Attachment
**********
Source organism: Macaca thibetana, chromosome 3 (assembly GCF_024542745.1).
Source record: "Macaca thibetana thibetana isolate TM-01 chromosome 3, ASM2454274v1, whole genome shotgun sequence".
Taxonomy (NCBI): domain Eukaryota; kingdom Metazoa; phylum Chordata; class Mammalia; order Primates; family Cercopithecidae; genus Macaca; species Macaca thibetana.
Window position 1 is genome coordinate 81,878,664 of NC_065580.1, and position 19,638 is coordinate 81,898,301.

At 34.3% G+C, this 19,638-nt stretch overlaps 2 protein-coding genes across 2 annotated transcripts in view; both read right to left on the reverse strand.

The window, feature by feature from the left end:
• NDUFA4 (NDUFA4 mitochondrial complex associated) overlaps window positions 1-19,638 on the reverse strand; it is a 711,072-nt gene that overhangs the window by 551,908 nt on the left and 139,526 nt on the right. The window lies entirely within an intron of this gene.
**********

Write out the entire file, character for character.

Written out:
Source organism: Macaca thibetana, chromosome 3 (assembly GCF_024542745.1).
Source record: "Macaca thibetana thibetana isolate TM-01 chromosome 3, ASM2454274v1, whole genome shotgun sequence".
Taxonomy (NCBI): domain Eukaryota; kingdom Metazoa; phylum Chordata; class Mammalia; order Primates; family Cercopithecidae; genus Macaca; species Macaca thibetana.
Window position 1 is genome coordinate 81,878,664 of NC_065580.1, and position 19,638 is coordinate 81,898,301.

At 34.3% G+C, this 19,638-nt stretch overlaps 2 protein-coding genes across 2 annotated transcripts in view; both read right to left on the reverse strand.

The window, feature by feature from the left end:
• NDUFA4 (NDUFA4 mitochondrial complex associated) overlaps window positions 1-19,638 on the reverse strand; it is a 711,072-nt gene that overhangs the window by 551,908 nt on the left and 139,526 nt on the right. The window lies entirely within an intron of this gene.